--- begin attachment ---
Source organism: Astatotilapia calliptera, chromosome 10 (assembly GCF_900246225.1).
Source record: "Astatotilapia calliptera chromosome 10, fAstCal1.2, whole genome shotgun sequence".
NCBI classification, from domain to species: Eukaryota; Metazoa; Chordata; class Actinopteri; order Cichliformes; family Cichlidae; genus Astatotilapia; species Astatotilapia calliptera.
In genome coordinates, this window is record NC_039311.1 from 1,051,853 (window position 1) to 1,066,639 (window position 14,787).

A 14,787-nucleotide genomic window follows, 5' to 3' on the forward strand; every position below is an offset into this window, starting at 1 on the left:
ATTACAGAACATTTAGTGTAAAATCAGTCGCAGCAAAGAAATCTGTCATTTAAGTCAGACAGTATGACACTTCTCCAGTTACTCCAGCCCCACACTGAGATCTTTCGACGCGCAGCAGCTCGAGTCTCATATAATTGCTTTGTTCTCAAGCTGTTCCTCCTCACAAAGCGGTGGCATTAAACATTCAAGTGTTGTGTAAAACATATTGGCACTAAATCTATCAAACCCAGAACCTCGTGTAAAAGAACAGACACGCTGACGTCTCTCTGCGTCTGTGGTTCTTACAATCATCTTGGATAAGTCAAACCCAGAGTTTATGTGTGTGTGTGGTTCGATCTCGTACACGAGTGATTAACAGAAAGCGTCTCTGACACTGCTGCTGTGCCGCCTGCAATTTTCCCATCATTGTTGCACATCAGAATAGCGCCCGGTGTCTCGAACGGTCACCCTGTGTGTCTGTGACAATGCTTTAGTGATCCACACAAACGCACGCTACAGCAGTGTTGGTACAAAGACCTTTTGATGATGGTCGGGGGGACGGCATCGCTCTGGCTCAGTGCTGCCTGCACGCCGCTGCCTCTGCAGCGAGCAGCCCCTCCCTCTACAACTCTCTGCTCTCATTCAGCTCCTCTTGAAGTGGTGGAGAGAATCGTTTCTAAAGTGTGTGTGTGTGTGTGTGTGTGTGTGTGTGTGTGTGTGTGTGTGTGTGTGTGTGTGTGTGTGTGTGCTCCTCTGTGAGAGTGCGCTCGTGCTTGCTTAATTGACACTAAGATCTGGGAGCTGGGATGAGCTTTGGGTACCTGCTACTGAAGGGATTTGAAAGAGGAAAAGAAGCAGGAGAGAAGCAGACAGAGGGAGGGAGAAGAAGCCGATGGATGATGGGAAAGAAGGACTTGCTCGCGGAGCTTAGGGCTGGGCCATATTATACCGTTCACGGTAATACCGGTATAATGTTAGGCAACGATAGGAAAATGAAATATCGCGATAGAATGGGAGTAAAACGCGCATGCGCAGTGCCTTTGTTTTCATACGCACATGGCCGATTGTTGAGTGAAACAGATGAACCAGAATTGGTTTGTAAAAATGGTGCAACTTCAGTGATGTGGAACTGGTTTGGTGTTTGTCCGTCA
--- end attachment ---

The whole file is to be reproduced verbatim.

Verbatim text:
Source organism: Astatotilapia calliptera, chromosome 10 (assembly GCF_900246225.1).
Source record: "Astatotilapia calliptera chromosome 10, fAstCal1.2, whole genome shotgun sequence".
NCBI classification, from domain to species: Eukaryota; Metazoa; Chordata; class Actinopteri; order Cichliformes; family Cichlidae; genus Astatotilapia; species Astatotilapia calliptera.
In genome coordinates, this window is record NC_039311.1 from 1,051,853 (window position 1) to 1,066,639 (window position 14,787).

A 14,787-nucleotide genomic window follows, 5' to 3' on the forward strand; every position below is an offset into this window, starting at 1 on the left:
ATTACAGAACATTTAGTGTAAAATCAGTCGCAGCAAAGAAATCTGTCATTTAAGTCAGACAGTATGACACTTCTCCAGTTACTCCAGCCCCACACTGAGATCTTTCGACGCGCAGCAGCTCGAGTCTCATATAATTGCTTTGTTCTCAAGCTGTTCCTCCTCACAAAGCGGTGGCATTAAACATTCAAGTGTTGTGTAAAACATATTGGCACTAAATCTATCAAACCCAGAACCTCGTGTAAAAGAACAGACACGCTGACGTCTCTCTGCGTCTGTGGTTCTTACAATCATCTTGGATAAGTCAAACCCAGAGTTTATGTGTGTGTGTGGTTCGATCTCGTACACGAGTGATTAACAGAAAGCGTCTCTGACACTGCTGCTGTGCCGCCTGCAATTTTCCCATCATTGTTGCACATCAGAATAGCGCCCGGTGTCTCGAACGGTCACCCTGTGTGTCTGTGACAATGCTTTAGTGATCCACACAAACGCACGCTACAGCAGTGTTGGTACAAAGACCTTTTGATGATGGTCGGGGGGACGGCATCGCTCTGGCTCAGTGCTGCCTGCACGCCGCTGCCTCTGCAGCGAGCAGCCCCTCCCTCTACAACTCTCTGCTCTCATTCAGCTCCTCTTGAAGTGGTGGAGAGAATCGTTTCTAAAGTGTGTGTGTGTGTGTGTGTGTGTGTGTGTGTGTGTGTGTGTGTGTGTGTGTGTGTGTGTGTGTGTGCTCCTCTGTGAGAGTGCGCTCGTGCTTGCTTAATTGACACTAAGATCTGGGAGCTGGGATGAGCTTTGGGTACCTGCTACTGAAGGGATTTGAAAGAGGAAAAGAAGCAGGAGAGAAGCAGACAGAGGGAGGGAGAAGAAGCCGATGGATGATGGGAAAGAAGGACTTGCTCGCGGAGCTTAGGGCTGGGCCATATTATACCGTTCACGGTAATACCGGTATAATGTTAGGCAACGATAGGAAAATGAAATATCGCGATAGAATGGGAGTAAAACGCGCATGCGCAGTGCCTTTGTTTTCATACGCACATGGCCGATTGTTGAGTGAAACAGATGAACCAGAATTGGTTTGTAAAAATGGTGCAACTTCAGTGATGTGGAACTGGTTTGGTGTTTGTCCGTCA